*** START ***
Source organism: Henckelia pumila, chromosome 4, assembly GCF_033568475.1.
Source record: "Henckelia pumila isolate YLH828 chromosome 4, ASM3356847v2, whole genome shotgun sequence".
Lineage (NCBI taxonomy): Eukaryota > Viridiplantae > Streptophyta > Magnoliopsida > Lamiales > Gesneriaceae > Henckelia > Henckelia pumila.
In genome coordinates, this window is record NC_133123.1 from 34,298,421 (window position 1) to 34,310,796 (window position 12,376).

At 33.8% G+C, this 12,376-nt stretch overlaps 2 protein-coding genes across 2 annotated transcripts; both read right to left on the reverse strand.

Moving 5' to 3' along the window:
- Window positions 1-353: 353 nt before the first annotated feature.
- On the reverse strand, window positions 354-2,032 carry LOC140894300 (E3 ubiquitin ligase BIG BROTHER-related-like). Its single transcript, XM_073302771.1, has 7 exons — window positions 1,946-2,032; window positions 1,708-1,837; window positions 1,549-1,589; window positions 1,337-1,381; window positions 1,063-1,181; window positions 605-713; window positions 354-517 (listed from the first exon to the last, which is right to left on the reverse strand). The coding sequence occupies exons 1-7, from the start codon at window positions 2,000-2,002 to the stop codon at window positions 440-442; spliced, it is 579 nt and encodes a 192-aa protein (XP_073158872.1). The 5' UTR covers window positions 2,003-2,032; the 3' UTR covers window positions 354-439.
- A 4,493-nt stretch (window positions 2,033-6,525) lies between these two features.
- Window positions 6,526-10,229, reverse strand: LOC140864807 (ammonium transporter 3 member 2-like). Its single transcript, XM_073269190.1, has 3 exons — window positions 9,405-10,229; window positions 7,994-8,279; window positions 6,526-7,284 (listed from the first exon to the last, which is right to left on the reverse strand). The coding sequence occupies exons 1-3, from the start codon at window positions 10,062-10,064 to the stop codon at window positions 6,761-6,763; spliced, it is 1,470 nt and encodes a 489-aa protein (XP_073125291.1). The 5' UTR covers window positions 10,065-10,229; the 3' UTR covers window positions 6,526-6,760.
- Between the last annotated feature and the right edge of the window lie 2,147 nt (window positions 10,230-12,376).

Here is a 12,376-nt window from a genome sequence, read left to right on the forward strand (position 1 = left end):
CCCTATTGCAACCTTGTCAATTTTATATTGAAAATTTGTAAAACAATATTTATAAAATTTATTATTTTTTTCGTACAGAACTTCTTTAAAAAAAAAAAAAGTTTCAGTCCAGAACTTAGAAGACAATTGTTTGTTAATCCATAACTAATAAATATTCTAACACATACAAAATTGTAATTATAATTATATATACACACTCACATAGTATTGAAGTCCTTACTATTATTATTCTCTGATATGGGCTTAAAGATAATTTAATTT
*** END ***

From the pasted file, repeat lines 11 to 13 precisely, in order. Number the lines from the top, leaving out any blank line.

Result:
- Between the last annotated feature and the right edge of the window lie 2,147 nt (window positions 10,230-12,376).

Here is a 12,376-nt window from a genome sequence, read left to right on the forward strand (position 1 = left end):
CCCTATTGCAACCTTGTCAATTTTATATTGAAAATTTGTAAAACAATATTTATAAAATTTATTATTTTTTTCGTACAGAACTTCTTTAAAAAAAAAAAAAGTTTCAGTCCAGAACTTAGAAGACAATTGTTTGTTAATCCATAACTAATAAATATTCTAACACATACAAAATTGTAATTATAATTATATATACACACTCACATAGTATTGAAGTCCTTACTATTATTATTCTCTGATATGGGCTTAAAGATAATTTAATTT